Persistent Systems , a leader in mobile ad hoc networking (MANET) technology, announced today that its MPU5 handheld device and Rugged Display and Controller (RDC) were successfully used in conjunction with Autonodyne’s RCU-1000 Common Control Station software, which allows a single user to control one or more dissimilar unmanned aircraft systems (UAS).
In November 2020, engineers from Autonodyne, a Boston-based AI engineering firm, installed their RCU-1000 Android™-based UAS control software on Persistent’s MPU5 tactical networking device. The MPU5 provided the datalink to the primary UAS and the Android computer to run Autonodyne’s software. The RDC was the user interface (touch screen, joysticks, buttons) to control the flight of an American-made UAS over a field in Massachusetts.
“The team at Autonodyne were able to load their unmanned common control station software on to the MPU5 and run it without any issues,” said Adrien Robenhymer, VP of Business Development for Persistent Systems. “Likewise, the UAV pilot found the RDC to enable precise control of the platform. They had full touchscreen, joystick, and button functionality.”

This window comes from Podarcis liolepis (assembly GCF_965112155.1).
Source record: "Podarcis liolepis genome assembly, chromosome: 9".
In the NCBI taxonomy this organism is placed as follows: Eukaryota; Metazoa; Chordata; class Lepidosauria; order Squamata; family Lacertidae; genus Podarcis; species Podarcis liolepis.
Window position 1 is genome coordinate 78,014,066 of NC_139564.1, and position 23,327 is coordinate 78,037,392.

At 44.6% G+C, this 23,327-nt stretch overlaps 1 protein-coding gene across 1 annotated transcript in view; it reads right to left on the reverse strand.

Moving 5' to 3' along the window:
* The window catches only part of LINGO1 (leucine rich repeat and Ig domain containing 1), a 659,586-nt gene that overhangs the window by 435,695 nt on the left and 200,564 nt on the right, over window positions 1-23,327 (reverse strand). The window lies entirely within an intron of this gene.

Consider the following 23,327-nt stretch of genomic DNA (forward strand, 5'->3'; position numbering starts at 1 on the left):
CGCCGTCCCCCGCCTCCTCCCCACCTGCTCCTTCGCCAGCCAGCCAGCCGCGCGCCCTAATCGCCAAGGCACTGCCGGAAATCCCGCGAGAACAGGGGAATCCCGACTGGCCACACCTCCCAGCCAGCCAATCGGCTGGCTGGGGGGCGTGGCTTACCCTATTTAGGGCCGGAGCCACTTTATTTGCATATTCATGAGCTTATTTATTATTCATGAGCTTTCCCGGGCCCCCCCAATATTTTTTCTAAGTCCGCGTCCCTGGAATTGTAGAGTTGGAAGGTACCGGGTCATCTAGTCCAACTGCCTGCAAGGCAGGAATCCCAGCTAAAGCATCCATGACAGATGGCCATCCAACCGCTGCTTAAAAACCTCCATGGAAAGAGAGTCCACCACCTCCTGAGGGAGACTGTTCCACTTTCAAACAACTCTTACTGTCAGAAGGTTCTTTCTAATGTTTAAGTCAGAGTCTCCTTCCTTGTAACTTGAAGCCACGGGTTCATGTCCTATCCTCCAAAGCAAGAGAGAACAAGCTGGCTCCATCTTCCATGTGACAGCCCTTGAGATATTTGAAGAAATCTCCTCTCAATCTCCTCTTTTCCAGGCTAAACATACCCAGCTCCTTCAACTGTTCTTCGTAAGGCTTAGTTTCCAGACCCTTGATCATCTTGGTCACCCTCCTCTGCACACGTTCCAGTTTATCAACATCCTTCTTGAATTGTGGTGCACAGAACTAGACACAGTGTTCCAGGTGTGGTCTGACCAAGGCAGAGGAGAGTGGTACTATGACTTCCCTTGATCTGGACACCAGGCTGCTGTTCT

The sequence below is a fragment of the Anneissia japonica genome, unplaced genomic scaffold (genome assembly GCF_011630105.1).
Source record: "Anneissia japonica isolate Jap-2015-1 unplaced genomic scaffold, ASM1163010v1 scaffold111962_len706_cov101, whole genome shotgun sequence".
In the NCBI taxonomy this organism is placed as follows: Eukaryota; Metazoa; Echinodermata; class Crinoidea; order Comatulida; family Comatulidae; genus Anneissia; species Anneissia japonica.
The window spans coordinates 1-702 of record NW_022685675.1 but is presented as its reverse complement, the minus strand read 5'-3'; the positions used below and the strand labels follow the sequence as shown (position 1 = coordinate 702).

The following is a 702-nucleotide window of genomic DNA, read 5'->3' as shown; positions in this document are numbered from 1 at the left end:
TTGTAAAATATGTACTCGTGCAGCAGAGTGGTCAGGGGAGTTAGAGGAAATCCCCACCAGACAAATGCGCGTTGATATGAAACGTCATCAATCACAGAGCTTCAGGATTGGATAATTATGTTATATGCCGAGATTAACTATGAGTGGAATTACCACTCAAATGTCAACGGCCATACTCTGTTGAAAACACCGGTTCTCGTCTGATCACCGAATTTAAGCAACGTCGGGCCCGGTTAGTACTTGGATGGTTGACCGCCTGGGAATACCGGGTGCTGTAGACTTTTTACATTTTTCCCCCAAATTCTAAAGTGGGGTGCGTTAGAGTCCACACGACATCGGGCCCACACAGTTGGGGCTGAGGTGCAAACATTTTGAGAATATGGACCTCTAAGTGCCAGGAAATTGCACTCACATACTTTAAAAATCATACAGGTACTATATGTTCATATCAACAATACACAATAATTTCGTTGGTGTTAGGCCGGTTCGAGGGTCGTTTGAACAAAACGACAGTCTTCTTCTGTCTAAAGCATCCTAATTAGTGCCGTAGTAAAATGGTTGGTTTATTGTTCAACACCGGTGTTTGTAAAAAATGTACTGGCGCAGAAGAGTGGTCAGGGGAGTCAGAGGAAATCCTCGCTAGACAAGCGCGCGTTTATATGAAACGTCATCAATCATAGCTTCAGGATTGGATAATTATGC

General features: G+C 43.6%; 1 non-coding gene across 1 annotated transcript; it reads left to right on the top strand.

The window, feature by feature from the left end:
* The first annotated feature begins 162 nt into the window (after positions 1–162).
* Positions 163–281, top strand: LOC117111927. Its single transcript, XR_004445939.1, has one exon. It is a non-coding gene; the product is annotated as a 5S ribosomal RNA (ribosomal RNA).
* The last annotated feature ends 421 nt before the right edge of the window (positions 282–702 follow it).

The MPU5 seamlessly connects people, sensors, and vehicles (both manned and unmanned) in a robust, self-healing mobile ad hoc network of voice, text, video, GPS location and sensor data—all without the need for external communications infrastructure, and all on the move. It also hosts and runs Android applications, as in the case of Autonodyne’s RCU-1000.
“The vehicle utilizing the MPU5 vastly outperformed the other UAS and datalinks included in the multi-vehicle test. We experienced nearly lossless connection to the MPU5 at extended ranges that other datalinks could not sustain,” said Nate Titus, Director of Government Programs for Autonodyne.
While Persistent Systems and its networking hardware are supporting five unmanned ground vehicle (UGV) Programs of Record, the company’s proprietary Wave Relay® mobile ad hoc network is also used by leading UAS platform providers such as Boeing Insitu and Textron.
Autonodyne, meanwhile, is one of 13 companies that were collectively awarded, in July and September, an indefinite delivery/indefinite quantity U.S. Air Force contract worth up to $400 million for solutions in support of the service’s Skyborg program, which aims to build a family of expendable, low-cost UAS.
“It is always exciting to collaborate with other players in the UAS sphere,” Robenhymer said.